When Zogby, a big, brown bear, applies for a job as delivery bear—a job he has wanted since he was a “tiny cub”—the hiring manager, a small, purple rabbit, says, “You just don’t have the Fluffy Tail Cookies look.”
It is striking for a picture book to open with this sort of reference; the manager seems to be outright discriminating against Zogby. Still, Zogby pleads for a chance, and the manager gives him a one-day trial. His clients are terrified of Zogby once they see him: Mrs. Rabbit and Mr. Beaver each scream, “AAHHHHH!!” upon opening their doors. Zogby alters his appearance after these rejections, donning bunny ears and a fluffy tail. He finally reminds himself that he is “special” and makes up a song to go along with his newfound confidence: “I am big, and I am hairy! / But I promise, I’m not scary!” Mrs. Mole and Mr. Porcupine then accept his cookie deliveries with grace and hospitality. It’s a peculiar resolution to an awkward book: The animals in this story are prejudiced against Zogby’s appearance, but it is up to Zogby to ameliorate their fears. The burden, it seems, lies with the oppressed rather than the oppressor, making this a very unprogressive tale. Sordo’s bright, cartoonish illustrations are zippy but can’t mitigate its central flaw.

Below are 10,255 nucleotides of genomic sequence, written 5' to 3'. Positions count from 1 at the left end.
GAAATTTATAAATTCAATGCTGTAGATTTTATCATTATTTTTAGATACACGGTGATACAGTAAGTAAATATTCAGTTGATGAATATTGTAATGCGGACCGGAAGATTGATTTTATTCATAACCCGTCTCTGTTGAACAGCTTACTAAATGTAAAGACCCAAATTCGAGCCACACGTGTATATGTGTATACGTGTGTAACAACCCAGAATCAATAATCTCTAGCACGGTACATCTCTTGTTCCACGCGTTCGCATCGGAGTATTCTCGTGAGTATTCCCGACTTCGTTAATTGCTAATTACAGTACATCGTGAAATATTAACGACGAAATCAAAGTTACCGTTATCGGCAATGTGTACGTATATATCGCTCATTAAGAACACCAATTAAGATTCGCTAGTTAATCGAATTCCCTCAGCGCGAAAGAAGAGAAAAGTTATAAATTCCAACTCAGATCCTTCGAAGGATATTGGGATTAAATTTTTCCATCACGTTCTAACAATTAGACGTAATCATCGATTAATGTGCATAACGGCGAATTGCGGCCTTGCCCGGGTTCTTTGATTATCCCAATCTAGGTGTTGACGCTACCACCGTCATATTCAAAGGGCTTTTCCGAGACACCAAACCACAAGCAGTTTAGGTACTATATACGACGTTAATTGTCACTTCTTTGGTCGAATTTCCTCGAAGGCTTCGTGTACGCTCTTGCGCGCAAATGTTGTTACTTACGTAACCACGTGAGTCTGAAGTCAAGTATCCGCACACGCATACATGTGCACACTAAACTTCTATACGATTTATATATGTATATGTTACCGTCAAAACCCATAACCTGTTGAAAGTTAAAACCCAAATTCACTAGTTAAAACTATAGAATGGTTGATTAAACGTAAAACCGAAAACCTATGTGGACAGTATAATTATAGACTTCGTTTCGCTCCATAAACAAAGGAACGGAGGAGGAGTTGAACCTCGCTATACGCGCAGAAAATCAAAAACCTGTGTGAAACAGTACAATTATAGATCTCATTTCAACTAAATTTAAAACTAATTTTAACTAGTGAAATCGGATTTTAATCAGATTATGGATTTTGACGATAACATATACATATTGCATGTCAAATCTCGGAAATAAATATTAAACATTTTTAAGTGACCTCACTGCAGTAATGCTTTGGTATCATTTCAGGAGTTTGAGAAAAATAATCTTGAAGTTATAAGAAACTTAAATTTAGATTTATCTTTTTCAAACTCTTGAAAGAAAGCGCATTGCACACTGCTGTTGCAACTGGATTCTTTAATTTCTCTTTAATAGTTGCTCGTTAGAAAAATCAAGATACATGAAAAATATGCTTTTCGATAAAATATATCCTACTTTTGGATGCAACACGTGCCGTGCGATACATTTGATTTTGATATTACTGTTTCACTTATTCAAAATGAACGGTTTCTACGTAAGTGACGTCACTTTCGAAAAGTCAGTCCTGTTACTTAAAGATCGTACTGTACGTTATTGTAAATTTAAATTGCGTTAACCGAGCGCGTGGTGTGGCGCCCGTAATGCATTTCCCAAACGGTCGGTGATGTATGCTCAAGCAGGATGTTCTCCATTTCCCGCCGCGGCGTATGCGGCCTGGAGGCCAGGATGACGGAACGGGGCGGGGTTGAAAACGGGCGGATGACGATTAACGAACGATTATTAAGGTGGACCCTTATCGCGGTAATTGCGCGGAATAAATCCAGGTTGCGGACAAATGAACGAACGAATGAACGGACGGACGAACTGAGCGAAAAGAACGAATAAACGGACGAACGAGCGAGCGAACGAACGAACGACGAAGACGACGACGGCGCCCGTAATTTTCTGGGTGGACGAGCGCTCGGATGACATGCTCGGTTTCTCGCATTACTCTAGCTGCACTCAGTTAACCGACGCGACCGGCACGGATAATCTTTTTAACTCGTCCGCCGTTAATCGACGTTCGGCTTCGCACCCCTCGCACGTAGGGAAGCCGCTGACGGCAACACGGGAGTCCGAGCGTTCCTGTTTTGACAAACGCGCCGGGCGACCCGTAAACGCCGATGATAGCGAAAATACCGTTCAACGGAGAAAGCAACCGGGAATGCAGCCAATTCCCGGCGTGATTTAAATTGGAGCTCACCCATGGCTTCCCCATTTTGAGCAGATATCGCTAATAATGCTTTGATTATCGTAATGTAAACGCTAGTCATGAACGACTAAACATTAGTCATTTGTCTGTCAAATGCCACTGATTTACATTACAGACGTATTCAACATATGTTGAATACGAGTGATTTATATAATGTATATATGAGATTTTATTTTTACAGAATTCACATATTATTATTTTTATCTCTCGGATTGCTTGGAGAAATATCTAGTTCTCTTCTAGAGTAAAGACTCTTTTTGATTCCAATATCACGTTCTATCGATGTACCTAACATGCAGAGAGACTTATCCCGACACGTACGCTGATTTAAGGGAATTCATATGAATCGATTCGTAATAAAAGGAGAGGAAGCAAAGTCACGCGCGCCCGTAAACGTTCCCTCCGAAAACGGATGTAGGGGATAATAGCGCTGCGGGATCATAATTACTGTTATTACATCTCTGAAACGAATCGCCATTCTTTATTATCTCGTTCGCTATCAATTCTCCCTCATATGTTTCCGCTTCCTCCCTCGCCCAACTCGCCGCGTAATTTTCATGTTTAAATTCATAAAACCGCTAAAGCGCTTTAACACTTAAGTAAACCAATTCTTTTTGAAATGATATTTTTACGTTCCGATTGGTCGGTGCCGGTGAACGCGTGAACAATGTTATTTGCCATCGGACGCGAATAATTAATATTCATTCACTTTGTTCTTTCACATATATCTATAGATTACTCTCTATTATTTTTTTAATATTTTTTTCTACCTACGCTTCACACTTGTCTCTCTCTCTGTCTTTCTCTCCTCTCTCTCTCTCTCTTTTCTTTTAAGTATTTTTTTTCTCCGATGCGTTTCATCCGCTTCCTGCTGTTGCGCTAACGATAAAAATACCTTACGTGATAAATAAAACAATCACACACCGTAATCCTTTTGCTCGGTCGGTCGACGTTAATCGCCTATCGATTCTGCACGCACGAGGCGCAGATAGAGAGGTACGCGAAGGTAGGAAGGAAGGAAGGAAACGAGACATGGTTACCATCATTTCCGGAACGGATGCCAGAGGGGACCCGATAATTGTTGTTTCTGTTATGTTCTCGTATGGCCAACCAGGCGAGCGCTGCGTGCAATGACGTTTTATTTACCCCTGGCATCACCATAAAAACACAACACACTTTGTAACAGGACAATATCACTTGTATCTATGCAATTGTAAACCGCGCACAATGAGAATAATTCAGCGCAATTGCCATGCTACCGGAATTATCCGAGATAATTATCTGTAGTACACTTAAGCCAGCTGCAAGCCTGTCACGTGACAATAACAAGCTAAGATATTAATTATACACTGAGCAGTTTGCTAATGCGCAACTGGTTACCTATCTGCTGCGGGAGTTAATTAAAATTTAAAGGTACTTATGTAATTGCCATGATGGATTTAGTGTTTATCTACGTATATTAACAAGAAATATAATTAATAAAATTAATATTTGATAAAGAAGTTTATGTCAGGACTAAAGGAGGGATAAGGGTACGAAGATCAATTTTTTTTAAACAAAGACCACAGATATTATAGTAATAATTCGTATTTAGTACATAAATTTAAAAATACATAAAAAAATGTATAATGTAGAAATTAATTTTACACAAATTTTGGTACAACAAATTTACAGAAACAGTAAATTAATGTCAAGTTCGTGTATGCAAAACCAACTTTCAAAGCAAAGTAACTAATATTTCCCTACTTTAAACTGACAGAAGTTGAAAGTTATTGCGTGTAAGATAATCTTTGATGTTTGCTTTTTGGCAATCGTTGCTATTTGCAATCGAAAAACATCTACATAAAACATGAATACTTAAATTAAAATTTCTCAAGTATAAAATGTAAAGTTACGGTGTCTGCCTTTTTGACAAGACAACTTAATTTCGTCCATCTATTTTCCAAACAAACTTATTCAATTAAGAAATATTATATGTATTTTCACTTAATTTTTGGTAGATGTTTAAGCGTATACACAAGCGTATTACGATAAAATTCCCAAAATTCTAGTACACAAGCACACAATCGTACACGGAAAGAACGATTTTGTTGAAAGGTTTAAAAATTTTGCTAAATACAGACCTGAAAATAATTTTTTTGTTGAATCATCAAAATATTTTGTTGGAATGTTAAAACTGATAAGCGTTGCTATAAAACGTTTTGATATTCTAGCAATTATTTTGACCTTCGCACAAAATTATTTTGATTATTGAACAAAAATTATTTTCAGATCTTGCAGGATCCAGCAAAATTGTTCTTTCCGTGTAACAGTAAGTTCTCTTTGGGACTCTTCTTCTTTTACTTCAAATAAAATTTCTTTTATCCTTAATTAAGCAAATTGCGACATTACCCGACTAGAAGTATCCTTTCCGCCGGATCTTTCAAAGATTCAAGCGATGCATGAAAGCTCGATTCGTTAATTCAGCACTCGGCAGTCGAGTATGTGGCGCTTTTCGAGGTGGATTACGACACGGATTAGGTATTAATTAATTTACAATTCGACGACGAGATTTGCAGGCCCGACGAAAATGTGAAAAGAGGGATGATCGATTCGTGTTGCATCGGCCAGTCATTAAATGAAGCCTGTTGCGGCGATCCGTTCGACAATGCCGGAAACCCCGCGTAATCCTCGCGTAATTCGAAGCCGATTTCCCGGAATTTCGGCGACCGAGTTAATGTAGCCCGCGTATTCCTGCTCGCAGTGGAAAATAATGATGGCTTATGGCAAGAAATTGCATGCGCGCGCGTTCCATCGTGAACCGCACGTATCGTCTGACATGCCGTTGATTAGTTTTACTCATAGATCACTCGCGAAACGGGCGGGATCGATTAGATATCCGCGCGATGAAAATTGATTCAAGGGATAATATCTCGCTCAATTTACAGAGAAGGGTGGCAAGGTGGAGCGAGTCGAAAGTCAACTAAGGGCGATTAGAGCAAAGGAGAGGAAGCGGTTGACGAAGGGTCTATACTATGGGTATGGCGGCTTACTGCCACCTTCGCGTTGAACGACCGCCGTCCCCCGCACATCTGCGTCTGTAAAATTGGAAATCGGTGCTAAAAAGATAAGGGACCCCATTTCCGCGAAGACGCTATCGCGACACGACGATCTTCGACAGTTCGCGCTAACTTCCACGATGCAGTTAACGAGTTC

Competent but profoundly uninspiring. (Picture book. 3-7)